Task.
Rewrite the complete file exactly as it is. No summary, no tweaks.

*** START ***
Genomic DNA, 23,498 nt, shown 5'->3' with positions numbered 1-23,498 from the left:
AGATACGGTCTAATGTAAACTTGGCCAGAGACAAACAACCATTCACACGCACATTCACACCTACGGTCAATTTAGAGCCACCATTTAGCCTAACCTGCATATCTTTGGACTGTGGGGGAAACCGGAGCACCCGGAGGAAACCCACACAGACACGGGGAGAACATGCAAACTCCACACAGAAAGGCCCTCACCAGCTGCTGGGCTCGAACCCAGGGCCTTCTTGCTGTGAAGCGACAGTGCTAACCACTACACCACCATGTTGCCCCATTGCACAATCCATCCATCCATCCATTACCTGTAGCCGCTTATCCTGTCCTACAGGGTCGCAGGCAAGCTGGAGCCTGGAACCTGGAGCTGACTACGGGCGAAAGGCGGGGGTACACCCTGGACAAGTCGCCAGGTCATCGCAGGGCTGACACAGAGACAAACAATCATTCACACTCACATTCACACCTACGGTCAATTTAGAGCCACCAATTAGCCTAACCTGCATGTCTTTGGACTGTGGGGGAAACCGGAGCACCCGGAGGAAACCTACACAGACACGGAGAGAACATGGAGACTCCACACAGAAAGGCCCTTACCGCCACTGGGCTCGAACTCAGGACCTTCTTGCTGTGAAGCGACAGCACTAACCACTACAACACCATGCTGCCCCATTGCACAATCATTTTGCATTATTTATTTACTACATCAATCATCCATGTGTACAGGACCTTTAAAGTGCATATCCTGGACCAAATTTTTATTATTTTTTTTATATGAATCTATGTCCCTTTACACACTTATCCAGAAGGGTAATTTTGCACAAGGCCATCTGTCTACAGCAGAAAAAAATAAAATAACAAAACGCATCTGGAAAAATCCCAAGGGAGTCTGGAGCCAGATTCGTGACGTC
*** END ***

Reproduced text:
Genomic DNA, 23,498 nt, shown 5'->3' with positions numbered 1-23,498 from the left:
AGATACGGTCTAATGTAAACTTGGCCAGAGACAAACAACCATTCACACGCACATTCACACCTACGGTCAATTTAGAGCCACCATTTAGCCTAACCTGCATATCTTTGGACTGTGGGGGAAACCGGAGCACCCGGAGGAAACCCACACAGACACGGGGAGAACATGCAAACTCCACACAGAAAGGCCCTCACCAGCTGCTGGGCTCGAACCCAGGGCCTTCTTGCTGTGAAGCGACAGTGCTAACCACTACACCACCATGTTGCCCCATTGCACAATCCATCCATCCATCCATTACCTGTAGCCGCTTATCCTGTCCTACAGGGTCGCAGGCAAGCTGGAGCCTGGAACCTGGAGCTGACTACGGGCGAAAGGCGGGGGTACACCCTGGACAAGTCGCCAGGTCATCGCAGGGCTGACACAGAGACAAACAATCATTCACACTCACATTCACACCTACGGTCAATTTAGAGCCACCAATTAGCCTAACCTGCATGTCTTTGGACTGTGGGGGAAACCGGAGCACCCGGAGGAAACCTACACAGACACGGAGAGAACATGGAGACTCCACACAGAAAGGCCCTTACCGCCACTGGGCTCGAACTCAGGACCTTCTTGCTGTGAAGCGACAGCACTAACCACTACAACACCATGCTGCCCCATTGCACAATCATTTTGCATTATTTATTTACTACATCAATCATCCATGTGTACAGGACCTTTAAAGTGCATATCCTGGACCAAATTTTTATTATTTTTTTTATATGAATCTATGTCCCTTTACACACTTATCCAGAAGGGTAATTTTGCACAAGGCCATCTGTCTACAGCAGAAAAAAATAAAATAACAAAACGCATCTGGAAAAATCCCAAGGGAGTCTGGAGCCAGATTCGTGACGTC